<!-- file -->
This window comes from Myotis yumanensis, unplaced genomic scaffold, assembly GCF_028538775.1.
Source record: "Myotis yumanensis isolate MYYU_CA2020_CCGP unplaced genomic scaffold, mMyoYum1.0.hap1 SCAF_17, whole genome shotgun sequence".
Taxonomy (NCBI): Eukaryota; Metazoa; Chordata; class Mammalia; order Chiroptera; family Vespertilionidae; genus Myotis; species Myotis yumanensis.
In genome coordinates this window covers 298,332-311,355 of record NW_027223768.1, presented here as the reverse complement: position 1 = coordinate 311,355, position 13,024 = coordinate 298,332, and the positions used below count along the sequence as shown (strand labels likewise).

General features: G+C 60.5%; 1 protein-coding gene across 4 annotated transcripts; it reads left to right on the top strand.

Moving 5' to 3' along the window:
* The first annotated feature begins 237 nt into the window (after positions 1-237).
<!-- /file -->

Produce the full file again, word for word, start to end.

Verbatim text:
This window comes from Myotis yumanensis, unplaced genomic scaffold, assembly GCF_028538775.1.
Source record: "Myotis yumanensis isolate MYYU_CA2020_CCGP unplaced genomic scaffold, mMyoYum1.0.hap1 SCAF_17, whole genome shotgun sequence".
Taxonomy (NCBI): Eukaryota; Metazoa; Chordata; class Mammalia; order Chiroptera; family Vespertilionidae; genus Myotis; species Myotis yumanensis.
In genome coordinates this window covers 298,332-311,355 of record NW_027223768.1, presented here as the reverse complement: position 1 = coordinate 311,355, position 13,024 = coordinate 298,332, and the positions used below count along the sequence as shown (strand labels likewise).

General features: G+C 60.5%; 1 protein-coding gene across 4 annotated transcripts; it reads left to right on the top strand.

Moving 5' to 3' along the window:
* The first annotated feature begins 237 nt into the window (after positions 1-237).